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The Cuisinart CSO-300N convection steam oven was designed in an attempt to rival Breville’s countertop appliances but at a reduced cost. And they almost pulled it off.
Almost. This attractive convection steam cooker has clearly taken inspiration from Breville’s design team with a striking stainless steel exterior and backlit control panel.
However, the “feel” of the appliance doesn’t live up to the “look” as it feels flimsy to touch and far more tinny than you would like. The control panel is nicely designed and is intuitive to use, with the pressable dial shouldering the brunt of the work.
With 1800 watts of power and a 47oz water reservoir, this appliance can sustain a continuous 2-hour steam cycle before running out of water, at a temperature range of 150F to 500F, depending on the function you’re using.
The performance of the Cuisinart CSO-300N is, on the face of it, top-notch despite its relatively reasonable price point, so what’s the catch?
It appears that the high-tec nature of this appliance doesn’t come without its pitfalls, as many consumers have suffered faults with their ovens. The most common complaints are leaking water tanks and units that stop cooking altogether, usually within one to two years of purchase.
Keep reading for a greater in-depth look into the CSO-300N oven and why it just might be worth the risk.
- Dimensions: 19.5″ x 14″ x 11″
- Weight: 24.2 lbs
- Wattage: 1800 Watts
- Control Type: Digital
- Temp Range: 125 – 500°F
- Capacity: 18 Quarts (17 Liters)
- Pizza Size: 12″ Pizza
- Toast Capacity: 6 slices of bread
- Preset Count: 9
Price Range: Cuisinart convection steam oven has a mid-to-high price point, that despite being quite a large initial outlay, still represents decent value for money (as long as you get one that works).
Power: With 1800 watts of power, this convection oven can reach temperatures of up to 500F for broiling and maintain a steady flow of steam for up to two hours.
Temperature Range: This appliance has a temperature range between 125F and 450F for convection baking, 225F and 450F for steam baking, 300F and 500F for broiling, and 125F and 400F for the bread function.
Capacity: With 0.6 cubic feet of cooking space, Cuisinart says you can easily cook a four and a half pound chicken or 12” pizza.
Manufactured: Cuisinart products are generally manufactured and assembled in China and France but designed in America.
Warranty: This model is covered by a Limited 3-Year Warranty. However, Cuisinart requires that you send the product back to them at your own cost and include $10 for return shipping.
Design & Build Quality 7/10
The Cuisinart CSO-300N convection steam oven is one mighty fine-looking appliance. The brushed stainless steel casing looks high-quality, and the whole oven has the appearance of a high-tech microwave.
Unfortunately, that’s not the only thing it resembles.
Cuisinart has always produced good-looking appliances with their own style, yet this machine looks more like a Breville product than it does Cuisinart. The pale blue LCD and red, green, and blue back-lit operational buttons are right out of the Breville playbook.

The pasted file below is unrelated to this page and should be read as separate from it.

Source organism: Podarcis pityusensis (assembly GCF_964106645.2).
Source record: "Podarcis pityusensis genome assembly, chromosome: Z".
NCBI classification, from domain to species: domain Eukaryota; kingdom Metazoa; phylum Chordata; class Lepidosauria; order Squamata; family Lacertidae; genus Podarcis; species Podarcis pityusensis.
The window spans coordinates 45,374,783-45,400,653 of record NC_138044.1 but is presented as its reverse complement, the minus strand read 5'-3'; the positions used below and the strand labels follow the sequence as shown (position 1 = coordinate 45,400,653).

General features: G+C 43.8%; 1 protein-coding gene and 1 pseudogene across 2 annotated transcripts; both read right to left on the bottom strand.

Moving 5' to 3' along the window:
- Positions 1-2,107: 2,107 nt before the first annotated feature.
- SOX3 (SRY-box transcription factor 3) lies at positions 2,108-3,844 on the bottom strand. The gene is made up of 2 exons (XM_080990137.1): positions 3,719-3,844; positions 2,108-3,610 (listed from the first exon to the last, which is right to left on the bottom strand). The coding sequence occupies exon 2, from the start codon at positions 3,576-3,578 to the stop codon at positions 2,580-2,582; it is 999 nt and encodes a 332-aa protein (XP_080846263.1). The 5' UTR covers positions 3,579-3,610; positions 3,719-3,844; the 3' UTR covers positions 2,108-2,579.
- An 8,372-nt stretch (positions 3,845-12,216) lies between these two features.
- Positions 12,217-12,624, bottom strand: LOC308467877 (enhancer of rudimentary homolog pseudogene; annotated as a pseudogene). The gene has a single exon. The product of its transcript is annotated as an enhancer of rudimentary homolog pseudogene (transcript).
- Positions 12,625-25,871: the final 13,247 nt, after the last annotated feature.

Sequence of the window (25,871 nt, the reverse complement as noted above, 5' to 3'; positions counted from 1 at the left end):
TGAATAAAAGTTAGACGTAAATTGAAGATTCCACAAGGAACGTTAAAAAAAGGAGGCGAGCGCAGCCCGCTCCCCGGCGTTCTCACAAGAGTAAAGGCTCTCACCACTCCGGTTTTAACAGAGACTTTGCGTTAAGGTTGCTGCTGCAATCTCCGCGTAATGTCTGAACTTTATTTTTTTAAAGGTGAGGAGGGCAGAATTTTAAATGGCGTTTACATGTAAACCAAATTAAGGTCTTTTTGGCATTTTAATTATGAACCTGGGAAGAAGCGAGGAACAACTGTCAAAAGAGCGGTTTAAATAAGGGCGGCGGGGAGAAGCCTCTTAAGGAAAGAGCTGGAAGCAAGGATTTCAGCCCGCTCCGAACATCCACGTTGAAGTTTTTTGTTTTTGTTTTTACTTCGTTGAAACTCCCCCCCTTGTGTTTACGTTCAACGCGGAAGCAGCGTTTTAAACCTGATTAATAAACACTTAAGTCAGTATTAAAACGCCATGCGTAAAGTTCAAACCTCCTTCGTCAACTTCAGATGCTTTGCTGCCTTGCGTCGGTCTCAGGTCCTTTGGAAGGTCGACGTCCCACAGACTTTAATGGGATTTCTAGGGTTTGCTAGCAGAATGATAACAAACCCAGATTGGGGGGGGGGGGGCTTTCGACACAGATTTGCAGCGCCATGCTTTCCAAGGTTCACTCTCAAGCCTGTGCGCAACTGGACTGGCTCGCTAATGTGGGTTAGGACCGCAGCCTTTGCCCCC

That’s not to say it isn’t a great-looking machine because it is; we just feel they’ve ripped Breville’s design off slightly.
Though the exterior looks premium, the body and the viewing window feel a little tinny, though the door has a solid, smooth action and seals tight to keep the moisture and heat inside the oven.
Inside the oven, there are four separate rack positions (kind of), a lower and middle rack position for baking, roasting (which is achieved by turning the oven rack upside down), and toasting, and two rack positions for broiling.
The Cuisinart recipe book that comes with this appliance gives you directions of which rack position to use for each particular function or recipe.
There’s an indentation in the bottom of the interior with a hole that allows excess moisture to escape down to the drip tray to keep water from leaking everywhere.
The reservoir for steam cooking is located on the right side of the machine, and you can remove it by lifting it vertically using the integrated handle. It will slide up with relative ease. The filler cap is on the underside of the tank, which needs to be unscrewed to fill. Everything clicks back into place with little issue.
While we didn’t experience and reliability issues, more than a few consumers have bought Cuisinart CSO-300N countertop steam ovens that have failed (either stopped cooking or started to leak) within one to two years of purchase. Of course, most consumers weren’t unlucky enough to get one, but enough people did that it forced us to sit up and take notice.
Controls & Ease of Use 8/10
The control system on this convection oven is made up of three backlit buttons, a pressable dial, and an LCD to displays all the information about each feature.
This convection steam oven has nine functions: bake by convection, bake by steam, broil by convection, broil by steam, regular steam, super steam, bread, keep warm, and toast.
The pressable dial does the majority of the heavy lifting on this machine, as you use it to scroll through the different options and select them by clicking it in. It’s intuitive and far easier to use than models that have multiple options dials and buttons.